5 Movies Like No Exit (2022)

Staff & contributors

 As a result of the miraculous success of the famed Tham Luang cave rescue, which saw the return of 12 kids trapped in a cave for more than 15 days, you’ll find no shortage of documentaries about the mission. Some take the point of view of the children, even others the locals and loved ones. But National Geographic’s The Rescue largely focuses on the volunteer rescuers, all of whom were foreigners who flew from different parts of the globe to risk their lives for the young victims. The film dives into their personal lives and their psyches, even going so far as their childhood to explain the motivations behind the heroic decisions they made at that moment. In less deft hands, The Rescue might seem like yet another White Savior Complex story, but directors Jimmy Chin and Elizabeth Chai Vasarhelyi (the same creative couple behind the Oscar-winning doc Free Solo) prove that the divers’ expertise, skill, and personal stakes make for a story worth telling.   

Genre: Documentary, Drama

Actor: Derek Anderson, Jim Warny, John Volanthen, Rick Stanton, Thanet Natisri

Director: Elizabeth Chai Vasarhelyi, Jimmy Chin

Rating: PG

Survivors are often painted in a brave light; they’re applauded for their resilience and toughness, and in the case of school shootings, many of them are also expected to take up arms and fight the good fight. While this is of course laudable, many survivors are simply trying to get by. Unable to process trauma and inexplicable loss, they become withdrawn, depressed, and reckless—not exactly noteworthy traits, but understandable and equally deserving of empathy.

The Fallout shifts the focus on this side of survival by following Vada in the aftermath of a school shooting. Unlike her peers, she fails to cope positively and becomes increasingly self-destructive. But it's through this unsentimental portrayal that The Fallout achieves a frankness and rawness that few films like it have. 

Genre: Drama

Actor: Austin Zajur, Christine Horn, Elliott Roca, Jenna Ortega, John Ortiz, Julie Bowen, Lumi Pollack, Maddie Ziegler, Niles Fitch, Shailene Woodley, Will Ropp, Yindra Zayas

Director: Megan Park

Rating: R

While most media outlets would rather talk about Taylor Swift’s love life and never-ending feuds, the fact remains that Swift is a dedicated artist. She’s a prolific songstress and an astute writer, and regardless of what you think of her, it’s always a treat to see someone with that much passion and talent delve deep into their craft.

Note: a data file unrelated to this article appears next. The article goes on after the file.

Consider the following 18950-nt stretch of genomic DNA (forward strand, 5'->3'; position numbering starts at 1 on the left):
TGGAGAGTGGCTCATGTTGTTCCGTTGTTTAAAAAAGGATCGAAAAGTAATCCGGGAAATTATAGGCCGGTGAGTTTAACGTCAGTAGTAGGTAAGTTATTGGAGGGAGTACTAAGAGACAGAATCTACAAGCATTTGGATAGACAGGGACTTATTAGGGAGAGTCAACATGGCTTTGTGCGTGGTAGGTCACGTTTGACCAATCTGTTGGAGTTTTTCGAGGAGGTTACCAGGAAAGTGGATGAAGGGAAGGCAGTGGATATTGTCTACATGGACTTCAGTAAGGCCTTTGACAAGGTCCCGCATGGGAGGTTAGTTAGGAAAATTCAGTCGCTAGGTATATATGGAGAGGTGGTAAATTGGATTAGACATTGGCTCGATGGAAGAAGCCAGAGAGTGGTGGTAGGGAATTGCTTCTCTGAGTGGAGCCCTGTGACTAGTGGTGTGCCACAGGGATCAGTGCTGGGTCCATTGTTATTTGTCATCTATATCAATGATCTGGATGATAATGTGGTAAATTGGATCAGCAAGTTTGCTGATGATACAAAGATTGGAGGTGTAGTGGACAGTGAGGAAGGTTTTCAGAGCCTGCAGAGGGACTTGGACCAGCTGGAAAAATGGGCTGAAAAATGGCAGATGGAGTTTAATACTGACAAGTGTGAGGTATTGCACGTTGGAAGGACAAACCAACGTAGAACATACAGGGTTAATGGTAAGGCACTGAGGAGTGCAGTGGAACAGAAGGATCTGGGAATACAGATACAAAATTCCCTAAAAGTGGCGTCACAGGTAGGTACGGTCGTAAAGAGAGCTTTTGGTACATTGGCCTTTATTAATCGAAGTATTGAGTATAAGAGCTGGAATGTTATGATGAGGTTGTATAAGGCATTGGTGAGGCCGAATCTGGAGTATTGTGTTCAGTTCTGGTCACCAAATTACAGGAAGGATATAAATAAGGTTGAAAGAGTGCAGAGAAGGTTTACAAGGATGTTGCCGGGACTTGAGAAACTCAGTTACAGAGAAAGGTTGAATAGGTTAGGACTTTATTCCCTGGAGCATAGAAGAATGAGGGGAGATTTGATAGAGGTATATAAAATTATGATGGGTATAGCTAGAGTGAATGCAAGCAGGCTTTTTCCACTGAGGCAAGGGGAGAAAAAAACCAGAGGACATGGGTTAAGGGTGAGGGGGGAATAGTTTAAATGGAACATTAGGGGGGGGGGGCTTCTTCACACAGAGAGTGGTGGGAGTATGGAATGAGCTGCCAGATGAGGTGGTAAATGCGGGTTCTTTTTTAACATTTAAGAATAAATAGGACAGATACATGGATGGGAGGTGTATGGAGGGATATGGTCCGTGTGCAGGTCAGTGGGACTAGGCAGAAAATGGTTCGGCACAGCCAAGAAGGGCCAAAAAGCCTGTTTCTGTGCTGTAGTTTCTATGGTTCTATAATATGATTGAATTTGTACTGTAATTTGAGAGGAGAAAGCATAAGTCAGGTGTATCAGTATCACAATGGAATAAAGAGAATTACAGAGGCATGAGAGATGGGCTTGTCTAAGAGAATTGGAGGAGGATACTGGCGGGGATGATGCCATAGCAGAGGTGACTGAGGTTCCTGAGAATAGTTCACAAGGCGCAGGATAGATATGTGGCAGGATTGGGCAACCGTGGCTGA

This is precisely what she does in Folklore. Between cozy conversations with co-producers and rustic live sessions, Swift lets her guard down to reveal how she works on each song, from the backstory to the melody. The result is a mesmerizing documentary about how Swift spent the secluded year of 2020 working on a record that would go on to win Album of the Year at the Grammys. 

Genre: Documentary, Drama, Music

Actor: Aaron Dessner, Jack Antonoff, Justin Vernon, Taylor Swift

Director: Taylor Swift

Rating: TV-14

The main subject that Hold Your Fire promises to be about—negotiation tactics first used in resolving a New York City standoff at a sporting goods store—is ultimately its most least interesting aspect. These supposed tactics aren't too well, and they end up putting a damper on all the human drama that comes before it, which proves strikingly three-dimensional. As the film revisits the details of the hostage situation from the perspective of those who were actually there, it also complicates the situation by compelling us to think of it in a dense, sociopolitical sense rather than a reductive lens of crime and punishment. It's this build-up to the actual negotiation that may actually hold more insight into these kinds of crises.

Genre: Documentary

Director: Stefan Forbes

With uninteresting characters and an aggressively bland story right from the start, Choose Love fails to establish any stakes worth caring about, no matter what choices we make throughout. Any sense of novelty from playing this choose-your-own-romcom vanishes once you notice how certain decision points lead to the exact same idea, or are blatantly disregarded by the character you "control" anyway. Choice is a complete illusion here, and the fact that we're only asked to participate when it comes to some of the most inane dilemmas only highlights how the film's protagonist isn't acting like a rational, adult human being with any self-respect or regard for others. Sure, people are inherently flawed and it can be fun to see how disastrous this situation can get through our own manipulation, but by the end there's still no believable spark to be found. It feels like a cop-out no matter what.

Genre: Comedy, Drama, Romance

Actor: Avan Jogia, Benjamin Hoetjes, Blair Strang, Jack Bright, Jacque Drew, Jesse Griffin, Jordi Webber, Laura Marano, Lucy Wigmore, Megan Smart, Nell Fisher, Scott Michael Foster

Director: Stuart McDonald